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Five Tips For Hockey Recruits

Many hockey players’ dreams of playing in a top Division I program; however, playing hockey in college has become very competitive. Getting recruited is a long process that often starts off early in one’s high school years. This then has young men and women anxiously awaiting contact from a college hockey coach. Given this is not always an easy time, here are some tips that might help during this process.

5 College Hockey Recruiting Tips

  • Play as much as hockey as possible. Play at school and on a club team. Doing so will increase your chances of getting noticed and will increase your level of play.
  • Go to camps and showcases, but don’t overdo it. You will have the opportunity to gain a coach’s attention, but keep in mind that coaches mainly want to see how you interact with your team during practices and games. The Beantown Classic is an excellent showcase; the majority of ice hockey coaches attend. 
  • Do your part during the recruiting process. Reach out as early as freshman or sophomore year if possible. Filling out questionnaires is always a good way to get your name on their “list.” Do unofficial visits. Please make sure you are serious about the school because coaches will know, therefore don’t be afraid to ask questions because this shows them that you are interested.
  • Don’t be afraid to ask where you stand on the coach’s list. This is never a bad thing, and it gives you a sense of how serious they are about you. Also, talk to your college counselor or coach about the realities of attending the school of your choice. They will give you their professional opinion, but don’t rule out following your gut because they can be biased occasionally based on whom they know and their own experience.
  • Be open to doing a post-grad year at a prep school. There are many NEPSAC (New England Preparatory School Athletic Council) that provide a top education. You will need to keep your GPA, SAT/ACT at the eligibility level. Know the NCAA Division I requirements, which will affect if you are considered a full qualifier, an academic redshirt, or a non-qualifier for athletics aid, practice, and competition. Your GPA needs to be 2.3 or above in order for you to be eligible to play in the NCAA. The GPA requirements on the sliding scale have gone up as well. You must complete 10 of your 16 core courses before your senior year of high school, and you will not be allowed to retake any of your ten core courses before your senior year for a higher score.

Even though it’s the same sport and the same dream, some men’s and women’s recruiting tips are a little different.

Here is a tip for men’s hockey players: Be patient. Some players might commit at 15 years old, and some will commit at 21. Depending on your goals, going Division III can be a great option. It’s easier to balance your social, academic, and athletics in a DIII school. If you are not getting recruited by the coaches that you want, then playing juniors, will give you about two extra years to be more marketable. Make sure that you understand the tier system.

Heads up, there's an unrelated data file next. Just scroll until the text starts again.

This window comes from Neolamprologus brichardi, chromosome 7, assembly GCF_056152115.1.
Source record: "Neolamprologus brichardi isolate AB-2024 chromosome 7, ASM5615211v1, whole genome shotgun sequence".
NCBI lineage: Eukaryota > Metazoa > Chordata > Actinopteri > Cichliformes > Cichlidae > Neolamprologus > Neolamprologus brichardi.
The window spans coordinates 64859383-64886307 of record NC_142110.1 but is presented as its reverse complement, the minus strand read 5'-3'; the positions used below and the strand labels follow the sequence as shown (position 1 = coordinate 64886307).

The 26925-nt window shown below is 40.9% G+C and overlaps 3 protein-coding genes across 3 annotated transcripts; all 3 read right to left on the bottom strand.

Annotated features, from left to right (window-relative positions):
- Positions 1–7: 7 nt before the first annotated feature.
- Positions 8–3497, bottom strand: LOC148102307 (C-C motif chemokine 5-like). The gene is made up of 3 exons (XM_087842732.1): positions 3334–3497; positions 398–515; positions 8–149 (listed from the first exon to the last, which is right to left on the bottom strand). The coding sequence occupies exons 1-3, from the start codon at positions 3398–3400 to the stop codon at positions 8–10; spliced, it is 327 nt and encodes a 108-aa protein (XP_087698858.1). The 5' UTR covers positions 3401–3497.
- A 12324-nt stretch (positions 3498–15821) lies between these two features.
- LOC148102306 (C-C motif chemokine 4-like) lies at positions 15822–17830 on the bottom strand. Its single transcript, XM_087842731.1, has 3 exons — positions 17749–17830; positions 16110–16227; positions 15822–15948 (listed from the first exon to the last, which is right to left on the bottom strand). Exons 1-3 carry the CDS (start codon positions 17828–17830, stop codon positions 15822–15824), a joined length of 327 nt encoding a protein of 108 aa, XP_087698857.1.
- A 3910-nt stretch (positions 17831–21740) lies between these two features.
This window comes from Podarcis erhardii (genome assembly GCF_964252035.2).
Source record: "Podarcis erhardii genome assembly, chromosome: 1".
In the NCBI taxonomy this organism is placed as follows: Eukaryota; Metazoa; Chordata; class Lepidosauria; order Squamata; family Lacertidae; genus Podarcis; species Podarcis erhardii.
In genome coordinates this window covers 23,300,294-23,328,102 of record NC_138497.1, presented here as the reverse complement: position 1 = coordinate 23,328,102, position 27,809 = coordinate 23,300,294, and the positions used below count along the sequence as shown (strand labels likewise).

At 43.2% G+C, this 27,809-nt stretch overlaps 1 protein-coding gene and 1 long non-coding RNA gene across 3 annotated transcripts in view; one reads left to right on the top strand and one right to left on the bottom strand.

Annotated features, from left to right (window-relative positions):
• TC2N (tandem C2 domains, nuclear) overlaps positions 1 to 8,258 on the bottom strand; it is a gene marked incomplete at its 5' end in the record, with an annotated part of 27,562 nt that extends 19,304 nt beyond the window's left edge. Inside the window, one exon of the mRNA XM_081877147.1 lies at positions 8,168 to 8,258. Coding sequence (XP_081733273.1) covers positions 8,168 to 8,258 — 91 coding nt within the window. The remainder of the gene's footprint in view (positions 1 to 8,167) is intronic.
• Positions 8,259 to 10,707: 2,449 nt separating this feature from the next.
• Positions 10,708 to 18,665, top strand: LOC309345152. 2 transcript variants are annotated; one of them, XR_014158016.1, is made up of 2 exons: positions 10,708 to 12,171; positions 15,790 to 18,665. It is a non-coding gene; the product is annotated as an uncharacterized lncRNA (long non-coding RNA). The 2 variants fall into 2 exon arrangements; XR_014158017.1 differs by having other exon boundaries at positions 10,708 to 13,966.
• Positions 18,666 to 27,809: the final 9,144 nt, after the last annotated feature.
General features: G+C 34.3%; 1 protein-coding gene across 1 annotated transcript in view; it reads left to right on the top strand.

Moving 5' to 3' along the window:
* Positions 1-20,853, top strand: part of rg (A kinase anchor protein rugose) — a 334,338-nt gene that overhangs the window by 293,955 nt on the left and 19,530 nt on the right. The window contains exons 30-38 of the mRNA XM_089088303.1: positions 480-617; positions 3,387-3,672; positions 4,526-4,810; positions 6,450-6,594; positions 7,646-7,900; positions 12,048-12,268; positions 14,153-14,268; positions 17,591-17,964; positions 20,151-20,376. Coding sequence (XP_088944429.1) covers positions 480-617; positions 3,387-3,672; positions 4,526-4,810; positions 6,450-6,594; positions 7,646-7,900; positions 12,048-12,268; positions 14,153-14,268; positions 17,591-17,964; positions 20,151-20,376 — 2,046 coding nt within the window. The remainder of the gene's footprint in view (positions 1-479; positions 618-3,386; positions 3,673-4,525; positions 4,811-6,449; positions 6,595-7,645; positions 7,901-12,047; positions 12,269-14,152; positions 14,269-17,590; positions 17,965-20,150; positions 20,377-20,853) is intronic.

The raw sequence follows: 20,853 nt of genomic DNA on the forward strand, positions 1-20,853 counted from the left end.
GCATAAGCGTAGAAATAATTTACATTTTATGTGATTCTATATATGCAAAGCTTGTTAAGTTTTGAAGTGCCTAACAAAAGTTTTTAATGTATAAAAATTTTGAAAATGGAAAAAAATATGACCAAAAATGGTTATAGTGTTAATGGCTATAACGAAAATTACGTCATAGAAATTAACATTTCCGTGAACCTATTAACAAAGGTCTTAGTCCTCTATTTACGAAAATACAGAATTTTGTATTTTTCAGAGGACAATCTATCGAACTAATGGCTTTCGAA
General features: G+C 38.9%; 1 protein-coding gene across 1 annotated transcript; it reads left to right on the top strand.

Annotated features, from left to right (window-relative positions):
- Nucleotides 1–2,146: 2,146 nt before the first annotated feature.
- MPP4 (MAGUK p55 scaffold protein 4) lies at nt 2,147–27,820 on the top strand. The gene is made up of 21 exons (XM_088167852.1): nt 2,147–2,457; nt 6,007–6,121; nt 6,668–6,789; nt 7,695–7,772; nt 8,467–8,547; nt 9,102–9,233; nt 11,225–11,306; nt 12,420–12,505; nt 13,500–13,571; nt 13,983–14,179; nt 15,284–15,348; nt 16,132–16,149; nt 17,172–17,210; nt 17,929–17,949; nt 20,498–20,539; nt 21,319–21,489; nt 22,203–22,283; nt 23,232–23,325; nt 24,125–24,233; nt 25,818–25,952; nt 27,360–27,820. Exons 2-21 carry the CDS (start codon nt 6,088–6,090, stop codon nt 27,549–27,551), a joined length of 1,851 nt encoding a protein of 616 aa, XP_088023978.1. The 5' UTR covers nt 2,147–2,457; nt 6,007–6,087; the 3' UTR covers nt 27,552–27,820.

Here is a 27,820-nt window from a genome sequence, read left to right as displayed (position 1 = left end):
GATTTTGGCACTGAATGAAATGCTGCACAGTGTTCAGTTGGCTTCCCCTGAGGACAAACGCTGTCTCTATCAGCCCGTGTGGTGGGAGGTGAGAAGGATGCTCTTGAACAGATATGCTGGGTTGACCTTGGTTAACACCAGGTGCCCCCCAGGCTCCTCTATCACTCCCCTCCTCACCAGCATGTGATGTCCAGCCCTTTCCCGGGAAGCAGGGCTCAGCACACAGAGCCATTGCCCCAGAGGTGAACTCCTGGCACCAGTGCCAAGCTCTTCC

The USHL is the only Tier 1 hockey league in the US. It is the highest level of junior competition in the country. It has many benefits, such as no cost for equipment or playing, housing, top-quality facilities, good ratio between games and practices, and it has top-notch coaches and staff. Players are usually between 17 and 19 years old, maintain their college hockey eligibility, and are heavily scouted by college coaches.

The NAHL is the only Tier 2 league in the US. This league is competitively and beneficially a step lower than the USHL, but it is still a strong league that keeps the college eligibility for players. There are many more 20-year-olds on rosters. Division I and III teams scout it.

Most junior leagues in the US are Tier 3 leagues. There are 6 of them: EHL, NA3HL, USPHL, MJHL, MJHL, and NPHL. These are a step lower than the NAHL and are all pay-to-play leagues. They are not as highly scouted but still maintains their players’ college eligibility.

If you decide to play in Canada, the top tier is major juniors, which encloses the QMJHL, OHL, and WHL, all completing the CHL. Once a player competes in one game of major juniors, they are no longer eligible to play in college. The Canadian junior hockey league currently holds 10 Junior A leagues across Canada, which are Tier 2. These maintain their players’ college eligibility. Junior B, C, and D are Tier 3, and these leagues are less competitive and only produce some college hockey players.

Here is a tip specifically for women: Be open to your options. Make your decision depending on how much playing time you would have on each team and how this will affect you. Look at schools in all divisions while keeping these following statistics in mind. There are a total of 36 NCAA Division I programs, 8 Division II programs, and 52 Division III programs [1]. Women’s hockey NCAA Division I teams can offer 18 scholarships, and Division II can offer 18 as well. Division III can not offer scholarship money, but if you are eligible for financial aid, the coach may help you get it. Also, Division I and Division II programs look to recruit and offer money to girls of a certain physique. They look for about a height of 5’4” or over with a weight of over 120 pounds.

Getting recruited to play college hockey will always be a long road to take. Now, making the right choices during the process is not always easy.  These facts should help you be more open-minded to all of your options, like not being closed off to going Division III or telling your coach or counselor that you want to push for your dream school. the steps you take will lead you to make the biggest decision of your life, so you want to educate yourself as possible.

[1] http://www.uscho.com/team/

Photo Courtesy of www.wsj.com

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